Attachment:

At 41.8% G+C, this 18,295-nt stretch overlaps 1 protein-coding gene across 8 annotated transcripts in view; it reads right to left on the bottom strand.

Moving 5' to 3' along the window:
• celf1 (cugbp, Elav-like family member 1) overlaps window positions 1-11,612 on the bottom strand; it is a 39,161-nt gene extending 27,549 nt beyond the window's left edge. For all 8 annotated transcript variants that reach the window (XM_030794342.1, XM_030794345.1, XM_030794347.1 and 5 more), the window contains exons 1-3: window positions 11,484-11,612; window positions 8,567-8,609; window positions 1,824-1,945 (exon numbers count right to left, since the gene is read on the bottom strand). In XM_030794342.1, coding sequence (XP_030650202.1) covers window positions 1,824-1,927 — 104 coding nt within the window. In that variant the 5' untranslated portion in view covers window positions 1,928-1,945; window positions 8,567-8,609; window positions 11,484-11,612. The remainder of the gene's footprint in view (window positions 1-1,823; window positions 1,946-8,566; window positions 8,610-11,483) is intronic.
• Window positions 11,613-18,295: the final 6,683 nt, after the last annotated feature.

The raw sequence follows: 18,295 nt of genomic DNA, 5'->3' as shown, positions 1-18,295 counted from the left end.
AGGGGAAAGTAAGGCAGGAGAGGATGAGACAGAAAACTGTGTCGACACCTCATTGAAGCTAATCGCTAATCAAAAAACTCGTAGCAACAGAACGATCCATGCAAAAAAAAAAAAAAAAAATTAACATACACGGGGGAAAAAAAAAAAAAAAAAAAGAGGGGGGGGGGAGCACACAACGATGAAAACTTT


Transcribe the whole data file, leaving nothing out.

At 41.8% G+C, this 18,295-nt stretch overlaps 1 protein-coding gene across 8 annotated transcripts in view; it reads right to left on the bottom strand.

Moving 5' to 3' along the window:
• celf1 (cugbp, Elav-like family member 1) overlaps window positions 1-11,612 on the bottom strand; it is a 39,161-nt gene extending 27,549 nt beyond the window's left edge. For all 8 annotated transcript variants that reach the window (XM_030794342.1, XM_030794345.1, XM_030794347.1 and 5 more), the window contains exons 1-3: window positions 11,484-11,612; window positions 8,567-8,609; window positions 1,824-1,945 (exon numbers count right to left, since the gene is read on the bottom strand). In XM_030794342.1, coding sequence (XP_030650202.1) covers window positions 1,824-1,927 — 104 coding nt within the window. In that variant the 5' untranslated portion in view covers window positions 1,928-1,945; window positions 8,567-8,609; window positions 11,484-11,612. The remainder of the gene's footprint in view (window positions 1-1,823; window positions 1,946-8,566; window positions 8,610-11,483) is intronic.
• Window positions 11,613-18,295: the final 6,683 nt, after the last annotated feature.

The raw sequence follows: 18,295 nt of genomic DNA, 5'->3' as shown, positions 1-18,295 counted from the left end.
AGGGGAAAGTAAGGCAGGAGAGGATGAGACAGAAAACTGTGTCGACACCTCATTGAAGCTAATCGCTAATCAAAAAACTCGTAGCAACAGAACGATCCATGCAAAAAAAAAAAAAAAAAATTAACATACACGGGGGAAAAAAAAAAAAAAAAAAAGAGGGGGGGGGGAGCACACAACGATGAAAACTTT